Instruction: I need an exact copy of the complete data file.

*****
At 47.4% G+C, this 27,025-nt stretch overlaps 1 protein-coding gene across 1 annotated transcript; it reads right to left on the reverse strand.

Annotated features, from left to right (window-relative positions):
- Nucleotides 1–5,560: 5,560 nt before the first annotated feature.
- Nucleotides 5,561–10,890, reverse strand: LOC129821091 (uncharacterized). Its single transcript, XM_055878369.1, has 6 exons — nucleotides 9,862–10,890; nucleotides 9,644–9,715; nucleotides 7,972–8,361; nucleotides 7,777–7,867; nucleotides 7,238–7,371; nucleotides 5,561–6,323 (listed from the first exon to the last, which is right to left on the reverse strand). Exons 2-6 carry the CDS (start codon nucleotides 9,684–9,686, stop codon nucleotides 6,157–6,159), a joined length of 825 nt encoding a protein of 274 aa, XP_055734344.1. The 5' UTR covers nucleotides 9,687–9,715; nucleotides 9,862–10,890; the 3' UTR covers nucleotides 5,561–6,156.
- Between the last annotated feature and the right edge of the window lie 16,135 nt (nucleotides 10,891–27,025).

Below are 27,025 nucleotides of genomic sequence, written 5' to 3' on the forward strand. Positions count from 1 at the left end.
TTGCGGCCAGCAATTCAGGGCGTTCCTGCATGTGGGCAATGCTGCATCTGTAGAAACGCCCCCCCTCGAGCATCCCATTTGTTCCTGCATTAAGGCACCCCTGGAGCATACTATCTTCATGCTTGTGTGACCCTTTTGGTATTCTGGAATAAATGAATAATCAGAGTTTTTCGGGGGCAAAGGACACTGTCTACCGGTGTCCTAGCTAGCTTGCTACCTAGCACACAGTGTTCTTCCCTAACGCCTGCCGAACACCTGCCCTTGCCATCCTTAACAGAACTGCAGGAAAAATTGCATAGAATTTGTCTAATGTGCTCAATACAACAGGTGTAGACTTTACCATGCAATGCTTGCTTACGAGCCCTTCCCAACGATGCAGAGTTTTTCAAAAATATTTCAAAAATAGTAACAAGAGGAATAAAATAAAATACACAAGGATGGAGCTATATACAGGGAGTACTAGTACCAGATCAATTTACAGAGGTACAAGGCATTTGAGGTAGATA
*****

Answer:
At 47.4% G+C, this 27,025-nt stretch overlaps 1 protein-coding gene across 1 annotated transcript; it reads right to left on the reverse strand.

Annotated features, from left to right (window-relative positions):
- Nucleotides 1–5,560: 5,560 nt before the first annotated feature.
- Nucleotides 5,561–10,890, reverse strand: LOC129821091 (uncharacterized). Its single transcript, XM_055878369.1, has 6 exons — nucleotides 9,862–10,890; nucleotides 9,644–9,715; nucleotides 7,972–8,361; nucleotides 7,777–7,867; nucleotides 7,238–7,371; nucleotides 5,561–6,323 (listed from the first exon to the last, which is right to left on the reverse strand). Exons 2-6 carry the CDS (start codon nucleotides 9,684–9,686, stop codon nucleotides 6,157–6,159), a joined length of 825 nt encoding a protein of 274 aa, XP_055734344.1. The 5' UTR covers nucleotides 9,687–9,715; nucleotides 9,862–10,890; the 3' UTR covers nucleotides 5,561–6,156.
- Between the last annotated feature and the right edge of the window lie 16,135 nt (nucleotides 10,891–27,025).

Below are 27,025 nucleotides of genomic sequence, written 5' to 3' on the forward strand. Positions count from 1 at the left end.
TTGCGGCCAGCAATTCAGGGCGTTCCTGCATGTGGGCAATGCTGCATCTGTAGAAACGCCCCCCCTCGAGCATCCCATTTGTTCCTGCATTAAGGCACCCCTGGAGCATACTATCTTCATGCTTGTGTGACCCTTTTGGTATTCTGGAATAAATGAATAATCAGAGTTTTTCGGGGGCAAAGGACACTGTCTACCGGTGTCCTAGCTAGCTTGCTACCTAGCACACAGTGTTCTTCCCTAACGCCTGCCGAACACCTGCCCTTGCCATCCTTAACAGAACTGCAGGAAAAATTGCATAGAATTTGTCTAATGTGCTCAATACAACAGGTGTAGACTTTACCATGCAATGCTTGCTTACGAGCCCTTCCCAACGATGCAGAGTTTTTCAAAAATATTTCAAAAATAGTAACAAGAGGAATAAAATAAAATACACAAGGATGGAGCTATATACAGGGAGTACTAGTACCAGATCAATTTACAGAGGTACAAGGCATTTGAGGTAGATA